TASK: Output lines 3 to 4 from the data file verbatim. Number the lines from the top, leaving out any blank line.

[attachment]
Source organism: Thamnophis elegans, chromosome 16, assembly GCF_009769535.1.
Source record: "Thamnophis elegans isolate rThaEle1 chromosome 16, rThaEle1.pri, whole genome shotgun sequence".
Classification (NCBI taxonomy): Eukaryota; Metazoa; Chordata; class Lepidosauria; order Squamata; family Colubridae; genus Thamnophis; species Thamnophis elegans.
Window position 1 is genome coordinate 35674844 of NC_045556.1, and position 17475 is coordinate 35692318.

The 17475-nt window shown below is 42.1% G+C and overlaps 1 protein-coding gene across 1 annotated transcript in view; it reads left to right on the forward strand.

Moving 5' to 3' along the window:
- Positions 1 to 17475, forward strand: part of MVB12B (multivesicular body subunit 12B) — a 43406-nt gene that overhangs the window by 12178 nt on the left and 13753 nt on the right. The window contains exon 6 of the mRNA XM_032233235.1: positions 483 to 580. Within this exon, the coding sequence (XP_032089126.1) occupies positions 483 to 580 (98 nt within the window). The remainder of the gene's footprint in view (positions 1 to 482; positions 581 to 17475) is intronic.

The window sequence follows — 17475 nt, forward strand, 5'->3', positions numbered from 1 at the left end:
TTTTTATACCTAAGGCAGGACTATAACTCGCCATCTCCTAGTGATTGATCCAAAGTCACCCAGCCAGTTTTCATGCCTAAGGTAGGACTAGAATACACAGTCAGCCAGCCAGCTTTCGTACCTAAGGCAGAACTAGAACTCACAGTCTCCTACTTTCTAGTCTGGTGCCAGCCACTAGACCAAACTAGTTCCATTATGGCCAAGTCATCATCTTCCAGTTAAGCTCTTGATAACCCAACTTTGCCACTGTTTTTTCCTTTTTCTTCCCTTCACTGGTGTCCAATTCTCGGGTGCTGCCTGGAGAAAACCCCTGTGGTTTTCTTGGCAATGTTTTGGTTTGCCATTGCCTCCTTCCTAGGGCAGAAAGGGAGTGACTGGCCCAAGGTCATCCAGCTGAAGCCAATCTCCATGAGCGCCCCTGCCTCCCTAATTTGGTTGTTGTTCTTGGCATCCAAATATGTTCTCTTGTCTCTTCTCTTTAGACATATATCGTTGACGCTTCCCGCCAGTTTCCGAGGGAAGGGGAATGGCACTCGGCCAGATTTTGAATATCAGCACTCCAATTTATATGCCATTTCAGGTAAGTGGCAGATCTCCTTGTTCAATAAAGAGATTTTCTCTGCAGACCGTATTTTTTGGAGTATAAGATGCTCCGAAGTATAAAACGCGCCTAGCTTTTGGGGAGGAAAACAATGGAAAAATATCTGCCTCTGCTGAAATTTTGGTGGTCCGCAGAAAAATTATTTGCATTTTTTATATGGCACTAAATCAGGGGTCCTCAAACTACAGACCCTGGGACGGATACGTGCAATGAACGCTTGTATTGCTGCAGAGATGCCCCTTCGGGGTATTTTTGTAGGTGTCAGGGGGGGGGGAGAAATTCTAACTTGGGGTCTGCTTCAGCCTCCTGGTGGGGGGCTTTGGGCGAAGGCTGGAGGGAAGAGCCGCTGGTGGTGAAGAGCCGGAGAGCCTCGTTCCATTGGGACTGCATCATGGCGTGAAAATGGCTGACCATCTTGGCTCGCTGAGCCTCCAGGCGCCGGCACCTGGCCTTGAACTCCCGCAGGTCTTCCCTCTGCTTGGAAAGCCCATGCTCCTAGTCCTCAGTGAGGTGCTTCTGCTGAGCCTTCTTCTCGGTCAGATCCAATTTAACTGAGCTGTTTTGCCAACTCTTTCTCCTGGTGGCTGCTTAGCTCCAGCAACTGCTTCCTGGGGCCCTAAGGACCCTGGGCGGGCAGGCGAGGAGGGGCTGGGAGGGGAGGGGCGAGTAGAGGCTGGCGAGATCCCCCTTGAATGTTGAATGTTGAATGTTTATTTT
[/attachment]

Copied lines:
Classification (NCBI taxonomy): Eukaryota; Metazoa; Chordata; class Lepidosauria; order Squamata; family Colubridae; genus Thamnophis; species Thamnophis elegans.
Window position 1 is genome coordinate 35674844 of NC_045556.1, and position 17475 is coordinate 35692318.